“The high-end phone is expected to match many of the capabilities of Apple’s iPhone and other so-called smartphones that run software from Palm, Research in Motion, Microsoft and Nokia (News
) to access the Internet and perform computer-like functions,” the Times says.
The writers cite “people briefed on the company’s plans,” but who weren’t authorized to disclose those plans, as sources.
The paper’s report confirms rumors that began spreading in July
that T-Mobile would include Google Android on its nationwide third-generation wireless network launch later this year.
“And the carrier plans to include the HTC Dream smartphone as one of its first 3G phones to launch with the network, according to reports,” the bloggers say.
The Times’ report confirms those rumors.
The HTC phone, which many gadget sites are calling the “dream,” according to the Times, will have a touch screen that’s similar to the Apple iPhone’s.
“But the screen also slides out to expose a full five-row keyboard,” the Times writes. “A video of the phone
has been posted recently on YouTube (News
). A person who has seen the HTC device said it matched the one in the video.”
Yet it isn’t clear just when a phone that uses the Android platform will become available, according to the Times.
“The phone’s release date depends on how soon the Federal Communications Commission certifies that the Google software and the HTC phone meet network standards,” the writers say. “Executives at all three companies are hoping to announce the phone in September because they would benefit from holiday season sales.”
Like the iPhone, devices using Google’s Android platform are expected to allow users to tailor their phone by downloading whatever applications they want. The phones also would be Internet-friendly – a feature that’s expected to allow carriers to charge more for data plans, the Times says.
The device’s touch-screen display included a number of colorful icons that launched Web programs such as g-mail, or could notify a user of imminent appointments, reminders, notes and unread e-mail.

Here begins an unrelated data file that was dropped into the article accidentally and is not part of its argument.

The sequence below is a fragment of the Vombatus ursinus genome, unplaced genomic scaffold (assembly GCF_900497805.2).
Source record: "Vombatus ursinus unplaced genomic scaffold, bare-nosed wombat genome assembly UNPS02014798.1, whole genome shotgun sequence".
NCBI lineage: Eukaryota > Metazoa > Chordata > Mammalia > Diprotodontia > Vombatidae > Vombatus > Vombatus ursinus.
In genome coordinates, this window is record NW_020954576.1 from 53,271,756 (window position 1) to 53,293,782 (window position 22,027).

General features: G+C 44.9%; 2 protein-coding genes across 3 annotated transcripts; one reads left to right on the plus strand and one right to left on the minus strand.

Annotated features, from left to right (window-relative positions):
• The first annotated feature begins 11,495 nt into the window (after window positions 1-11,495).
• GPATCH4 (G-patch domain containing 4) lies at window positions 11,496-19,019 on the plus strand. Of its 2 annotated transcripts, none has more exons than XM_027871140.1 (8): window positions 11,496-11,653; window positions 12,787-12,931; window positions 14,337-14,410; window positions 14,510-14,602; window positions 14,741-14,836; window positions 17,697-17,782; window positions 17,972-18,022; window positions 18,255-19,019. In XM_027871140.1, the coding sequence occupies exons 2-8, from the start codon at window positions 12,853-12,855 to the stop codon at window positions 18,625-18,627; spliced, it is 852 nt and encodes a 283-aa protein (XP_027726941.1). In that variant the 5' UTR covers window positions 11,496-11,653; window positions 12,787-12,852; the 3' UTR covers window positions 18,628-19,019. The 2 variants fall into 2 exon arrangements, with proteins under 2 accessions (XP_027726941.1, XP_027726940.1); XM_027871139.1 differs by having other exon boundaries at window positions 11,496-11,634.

Google’s director of mobile platforms, Andy Rubin – founder of Android, which Google bought three years ago – said some of the software’s features were shown for the first time at the conference.
Rubin emphasized that the Android software – widely seen as the lynchpin of the Google’s so-called “Open Handset Alliance (News
),” a consortium of hardware, software and telecom companies that’s working on an open source mobile platform for developers – is secure.
“Many of the devices used today are based on 20-year-old platforms, when security wasn’t really thought about,” Rubin said, according to reports
. “Starting from a clean slate has its advantages. This is a platform that will let the carriers to more innovative things.”
Industry insiders say that T-Mobile, a distant fourth place in the U.S. wireless market with about 29 million customers at the end of December, spent more than $4 billion to buy spectrum in the 2006 Advanced Wireless Service auction held by the Federal Communications Commission. The new spectrum more than doubled the company’s spectrum offering and finally gave it the necessary bandwidth to build a high-speed wireless network.
Meanwhile, as the time approaches when Google Android-supported phones actually hit the market, industry insiders such as Richard Wong, a venture capitalist at Accel Partners, which invests in mobile start-ups, are telling the Times that the launch is “an important milestone in the industry.”
He said that what’s most exciting is that Google’s Android, like Apple’s iPhone, is forcing, “others to innovate faster,” the Times reported.
Michael Dinan is a contributing editor for TMCnet, covering news in the IP communications, call center and customer relationship management industries. To read more of Michael’s articles, please visit his columnist page.